* FTSE 100 index finishes 1.1 pct lower
* Disappointing U.S. data hit banks, miners
* Vodafone slips as Verizon denies bid
By Atul Prakash
LONDON, April 3 Britain's top share index ended
lower on Wednesday, with poor U.S. data reigniting concerns
about the pace of recovery in the world's biggest economy and
hurting growth-linked sectors such as mining and banking.
Miners extended losses in afternoon trading after the ADP
National Employment Report showed lower than forecast private
sector jobs were added in March, while the Institute for Supply
Management's services sector index came in below expectations.
The UK mining index fell 2.4 percent, taking
the yearly losses to 12 percent, against a 9 percent rise by the
FTSE 100 index this year. ENRC, Xstrata and BHP
Billiton fell by between 2 to 4.6 percent.
"There is an element of disappointment in terms of the U.S.
data. Perhaps the weaker numbers that we saw today are just
being used by investors as an opportunity to take profits after
a very strong rally," Henk Potts, equity strategist at Barclays
The blue-chip FTSE 100 index finished 70.38 points,
or 1.1 percent, lower at 6,429.28 on concerns about the
sustainability of U.S. economic recovery and its impact on
metals demand and banking activities.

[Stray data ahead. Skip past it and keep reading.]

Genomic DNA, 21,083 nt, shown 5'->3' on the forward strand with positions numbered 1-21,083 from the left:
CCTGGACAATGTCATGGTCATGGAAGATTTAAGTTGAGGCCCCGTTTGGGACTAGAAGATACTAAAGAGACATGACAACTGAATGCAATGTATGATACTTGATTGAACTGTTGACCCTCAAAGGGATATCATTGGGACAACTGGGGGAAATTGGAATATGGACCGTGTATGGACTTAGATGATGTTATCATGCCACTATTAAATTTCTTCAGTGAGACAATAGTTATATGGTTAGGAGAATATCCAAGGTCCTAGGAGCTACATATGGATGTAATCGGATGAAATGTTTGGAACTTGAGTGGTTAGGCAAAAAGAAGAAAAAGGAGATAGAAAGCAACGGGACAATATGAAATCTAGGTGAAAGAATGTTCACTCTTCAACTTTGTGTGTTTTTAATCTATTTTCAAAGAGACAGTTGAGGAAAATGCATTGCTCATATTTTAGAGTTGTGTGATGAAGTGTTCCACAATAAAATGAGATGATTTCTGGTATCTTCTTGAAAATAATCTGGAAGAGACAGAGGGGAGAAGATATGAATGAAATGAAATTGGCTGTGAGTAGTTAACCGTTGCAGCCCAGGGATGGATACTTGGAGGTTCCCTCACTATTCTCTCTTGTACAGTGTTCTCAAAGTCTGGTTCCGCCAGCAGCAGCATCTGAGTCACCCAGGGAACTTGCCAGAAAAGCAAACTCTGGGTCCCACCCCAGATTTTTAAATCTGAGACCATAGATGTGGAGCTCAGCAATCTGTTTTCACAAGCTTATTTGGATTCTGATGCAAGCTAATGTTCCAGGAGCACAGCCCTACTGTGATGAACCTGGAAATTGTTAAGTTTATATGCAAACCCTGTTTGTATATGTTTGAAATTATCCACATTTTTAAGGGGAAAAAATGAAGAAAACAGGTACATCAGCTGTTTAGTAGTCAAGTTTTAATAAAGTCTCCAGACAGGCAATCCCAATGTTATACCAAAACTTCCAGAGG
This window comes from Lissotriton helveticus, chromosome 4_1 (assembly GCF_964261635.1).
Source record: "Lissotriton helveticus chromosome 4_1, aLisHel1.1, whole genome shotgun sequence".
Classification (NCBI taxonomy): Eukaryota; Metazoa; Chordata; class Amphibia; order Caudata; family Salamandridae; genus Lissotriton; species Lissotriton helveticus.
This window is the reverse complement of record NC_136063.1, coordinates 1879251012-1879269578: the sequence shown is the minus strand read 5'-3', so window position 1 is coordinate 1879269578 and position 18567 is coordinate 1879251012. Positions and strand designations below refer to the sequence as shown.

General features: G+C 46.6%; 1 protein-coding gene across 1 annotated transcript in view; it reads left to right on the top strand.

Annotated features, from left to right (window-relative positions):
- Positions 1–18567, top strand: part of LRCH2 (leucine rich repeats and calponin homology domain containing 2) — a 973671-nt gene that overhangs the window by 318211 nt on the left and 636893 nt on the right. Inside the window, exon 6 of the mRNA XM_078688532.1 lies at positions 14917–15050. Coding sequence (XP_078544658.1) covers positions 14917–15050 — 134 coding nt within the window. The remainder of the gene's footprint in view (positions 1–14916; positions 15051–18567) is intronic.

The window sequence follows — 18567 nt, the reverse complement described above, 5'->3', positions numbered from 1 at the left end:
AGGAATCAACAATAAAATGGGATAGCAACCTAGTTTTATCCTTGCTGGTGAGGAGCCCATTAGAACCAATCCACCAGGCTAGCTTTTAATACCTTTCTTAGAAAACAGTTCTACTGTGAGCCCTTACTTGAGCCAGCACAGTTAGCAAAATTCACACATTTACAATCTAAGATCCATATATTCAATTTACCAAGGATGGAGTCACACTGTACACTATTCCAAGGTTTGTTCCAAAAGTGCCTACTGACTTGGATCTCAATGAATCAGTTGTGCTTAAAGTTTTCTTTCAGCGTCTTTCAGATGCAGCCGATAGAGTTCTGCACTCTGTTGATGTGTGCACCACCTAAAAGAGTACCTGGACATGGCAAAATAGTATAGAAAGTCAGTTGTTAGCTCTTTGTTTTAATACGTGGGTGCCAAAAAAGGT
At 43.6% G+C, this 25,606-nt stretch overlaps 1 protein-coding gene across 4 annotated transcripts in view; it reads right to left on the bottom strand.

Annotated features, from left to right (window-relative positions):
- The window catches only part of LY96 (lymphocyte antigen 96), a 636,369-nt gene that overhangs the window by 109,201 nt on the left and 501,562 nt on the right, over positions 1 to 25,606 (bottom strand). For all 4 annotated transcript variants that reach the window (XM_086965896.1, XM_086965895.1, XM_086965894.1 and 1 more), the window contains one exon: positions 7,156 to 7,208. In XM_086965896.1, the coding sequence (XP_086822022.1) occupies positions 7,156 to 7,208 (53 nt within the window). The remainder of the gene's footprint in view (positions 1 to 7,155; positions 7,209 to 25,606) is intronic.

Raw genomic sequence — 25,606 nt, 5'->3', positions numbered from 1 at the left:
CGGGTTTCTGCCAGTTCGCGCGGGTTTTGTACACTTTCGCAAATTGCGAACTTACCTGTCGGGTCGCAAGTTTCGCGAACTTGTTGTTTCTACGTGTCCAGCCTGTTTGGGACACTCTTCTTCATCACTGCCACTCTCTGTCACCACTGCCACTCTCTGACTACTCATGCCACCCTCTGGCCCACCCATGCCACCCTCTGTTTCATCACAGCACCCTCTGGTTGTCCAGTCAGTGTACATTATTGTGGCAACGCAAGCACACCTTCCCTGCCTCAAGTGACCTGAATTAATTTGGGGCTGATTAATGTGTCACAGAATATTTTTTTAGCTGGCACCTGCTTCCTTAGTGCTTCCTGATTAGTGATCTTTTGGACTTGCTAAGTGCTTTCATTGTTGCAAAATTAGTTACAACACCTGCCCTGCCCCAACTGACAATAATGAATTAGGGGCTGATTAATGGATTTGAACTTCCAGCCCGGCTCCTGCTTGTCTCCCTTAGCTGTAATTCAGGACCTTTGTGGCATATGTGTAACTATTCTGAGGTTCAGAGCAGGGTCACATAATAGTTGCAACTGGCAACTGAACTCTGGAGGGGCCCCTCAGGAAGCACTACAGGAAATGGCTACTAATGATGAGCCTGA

The UK banking index fell 1.6 percent, with
Barclays down 2.8 and Standard Chartered down
1.4 percent. Royal Bank of Scotland dropped 4.4 percent
as the launch of a 4 billion pounds ($6.05 billion) compensation
claim against the bank by investors further hurt sentiment.
After Wednesday's disappointing ADP Private sector jobs
data, investors' focus has shifted to widely-watched U.S.
non-farm payrolls data, due on Friday. Analysts forecast the
payrolls hit 200,000 in March, with the unemployment rate seen
holding steady at 7.7 percent.
"I expect to see a lot more risk aversion in the lead up to
Friday's figures now, with a poor jobs report potentially
marking the end of the record breaking bull rally. The only
question now is, how big will the correction be?," Craig Erlam
market analyst at Alpari said.
VODAFONE MAJOR DRAG
A sharp decline in heavyweight Vodafone, after
Verizon denied making a bid for the company, also put
pressure on the FTSE 100 index.
Vodafone took the most points off the index after its joint
venture partner Verizon Communications sought to end to rampant
bid speculation by saying it did not plan to buy the British
Vodafone fell 2 percent. However, analysts remained positive
on the stock, which has jumped about 25 percent since the start
of the year on the potential sale of the $115 billion stake.
"Holders shouldn't be too concerned at the lack of deal
talks confirmation," Mike van Dulken, head of research at
Accendo Markets, said.
"If anything, intensification of recent market talk just
serves to highlight, potentially even increase, the perceived
value of the U.S. wireless joint venture. Given this represents
Vodafone's most valuable asset ... this likely underpins the UK
giant's share price in the near term."
Technical analysts also remained of the view that the FTSE
100 index would resume it rally after a period of consolidation.
"The market is still in an uptrend and we just have to stay
with it," said Dominic Hawker, technical analyst at Westhouse
"Even if the index breaks its immediate support of 6,350 and
falls to 6,100, we would still be in the medium-term uptrend,"
he said, adding the index would face strong resistance at its
2007 peak of 6,750.
($1 = 0.6607 British pounds)
(editing by Ron Askew)